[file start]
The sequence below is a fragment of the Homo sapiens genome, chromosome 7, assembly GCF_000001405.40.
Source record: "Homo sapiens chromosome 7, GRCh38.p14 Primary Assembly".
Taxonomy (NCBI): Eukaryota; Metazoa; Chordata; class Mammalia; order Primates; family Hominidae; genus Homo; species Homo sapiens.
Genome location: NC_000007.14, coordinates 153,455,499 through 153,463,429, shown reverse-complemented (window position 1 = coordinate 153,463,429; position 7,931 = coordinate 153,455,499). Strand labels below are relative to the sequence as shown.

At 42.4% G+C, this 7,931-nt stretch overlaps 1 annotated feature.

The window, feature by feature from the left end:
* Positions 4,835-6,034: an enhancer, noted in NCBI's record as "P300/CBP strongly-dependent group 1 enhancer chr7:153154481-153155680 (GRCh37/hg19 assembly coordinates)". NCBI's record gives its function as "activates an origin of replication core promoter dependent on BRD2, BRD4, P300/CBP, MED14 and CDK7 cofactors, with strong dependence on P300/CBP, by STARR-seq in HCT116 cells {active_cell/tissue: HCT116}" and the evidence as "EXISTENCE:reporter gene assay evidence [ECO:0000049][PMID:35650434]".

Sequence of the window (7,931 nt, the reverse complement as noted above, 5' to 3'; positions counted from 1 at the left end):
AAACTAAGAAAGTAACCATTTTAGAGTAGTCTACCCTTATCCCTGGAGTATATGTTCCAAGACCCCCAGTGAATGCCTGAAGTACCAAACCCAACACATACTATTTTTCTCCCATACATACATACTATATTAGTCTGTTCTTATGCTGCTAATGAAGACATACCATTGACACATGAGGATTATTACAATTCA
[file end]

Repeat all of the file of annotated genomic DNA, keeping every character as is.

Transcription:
The sequence below is a fragment of the Homo sapiens genome, chromosome 7, assembly GCF_000001405.40.
Source record: "Homo sapiens chromosome 7, GRCh38.p14 Primary Assembly".
Taxonomy (NCBI): Eukaryota; Metazoa; Chordata; class Mammalia; order Primates; family Hominidae; genus Homo; species Homo sapiens.
Genome location: NC_000007.14, coordinates 153,455,499 through 153,463,429, shown reverse-complemented (window position 1 = coordinate 153,463,429; position 7,931 = coordinate 153,455,499). Strand labels below are relative to the sequence as shown.

At 42.4% G+C, this 7,931-nt stretch overlaps 1 annotated feature.

The window, feature by feature from the left end:
* Positions 4,835-6,034: an enhancer, noted in NCBI's record as "P300/CBP strongly-dependent group 1 enhancer chr7:153154481-153155680 (GRCh37/hg19 assembly coordinates)". NCBI's record gives its function as "activates an origin of replication core promoter dependent on BRD2, BRD4, P300/CBP, MED14 and CDK7 cofactors, with strong dependence on P300/CBP, by STARR-seq in HCT116 cells {active_cell/tissue: HCT116}" and the evidence as "EXISTENCE:reporter gene assay evidence [ECO:0000049][PMID:35650434]".

Sequence of the window (7,931 nt, the reverse complement as noted above, 5' to 3'; positions counted from 1 at the left end):
AAACTAAGAAAGTAACCATTTTAGAGTAGTCTACCCTTATCCCTGGAGTATATGTTCCAAGACCCCCAGTGAATGCCTGAAGTACCAAACCCAACACATACTATTTTTCTCCCATACATACATACTATATTAGTCTGTTCTTATGCTGCTAATGAAGACATACCATTGACACATGAGGATTATTACAATTCA